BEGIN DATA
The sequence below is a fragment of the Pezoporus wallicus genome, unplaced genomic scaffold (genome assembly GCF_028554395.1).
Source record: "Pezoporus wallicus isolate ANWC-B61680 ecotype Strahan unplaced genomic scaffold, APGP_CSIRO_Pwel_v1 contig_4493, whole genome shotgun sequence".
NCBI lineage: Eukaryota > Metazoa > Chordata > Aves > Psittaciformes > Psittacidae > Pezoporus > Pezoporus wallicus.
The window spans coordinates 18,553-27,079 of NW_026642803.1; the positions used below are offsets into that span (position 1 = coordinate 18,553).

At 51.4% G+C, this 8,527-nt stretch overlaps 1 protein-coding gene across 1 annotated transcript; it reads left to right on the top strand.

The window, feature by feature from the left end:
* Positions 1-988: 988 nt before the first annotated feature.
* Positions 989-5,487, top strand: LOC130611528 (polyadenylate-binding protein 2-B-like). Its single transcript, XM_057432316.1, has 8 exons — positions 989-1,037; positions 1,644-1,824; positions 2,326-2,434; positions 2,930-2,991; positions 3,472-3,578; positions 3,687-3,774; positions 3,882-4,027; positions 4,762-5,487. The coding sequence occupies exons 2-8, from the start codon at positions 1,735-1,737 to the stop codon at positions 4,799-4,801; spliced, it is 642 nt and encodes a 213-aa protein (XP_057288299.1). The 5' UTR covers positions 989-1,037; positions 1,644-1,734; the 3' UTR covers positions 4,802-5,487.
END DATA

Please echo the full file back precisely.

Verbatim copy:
The sequence below is a fragment of the Pezoporus wallicus genome, unplaced genomic scaffold (genome assembly GCF_028554395.1).
Source record: "Pezoporus wallicus isolate ANWC-B61680 ecotype Strahan unplaced genomic scaffold, APGP_CSIRO_Pwel_v1 contig_4493, whole genome shotgun sequence".
NCBI lineage: Eukaryota > Metazoa > Chordata > Aves > Psittaciformes > Psittacidae > Pezoporus > Pezoporus wallicus.
The window spans coordinates 18,553-27,079 of NW_026642803.1; the positions used below are offsets into that span (position 1 = coordinate 18,553).

At 51.4% G+C, this 8,527-nt stretch overlaps 1 protein-coding gene across 1 annotated transcript; it reads left to right on the top strand.

The window, feature by feature from the left end:
* Positions 1-988: 988 nt before the first annotated feature.
* Positions 989-5,487, top strand: LOC130611528 (polyadenylate-binding protein 2-B-like). Its single transcript, XM_057432316.1, has 8 exons — positions 989-1,037; positions 1,644-1,824; positions 2,326-2,434; positions 2,930-2,991; positions 3,472-3,578; positions 3,687-3,774; positions 3,882-4,027; positions 4,762-5,487. The coding sequence occupies exons 2-8, from the start codon at positions 1,735-1,737 to the stop codon at positions 4,799-4,801; spliced, it is 642 nt and encodes a 213-aa protein (XP_057288299.1). The 5' UTR covers positions 989-1,037; positions 1,644-1,734; the 3' UTR covers positions 4,802-5,487.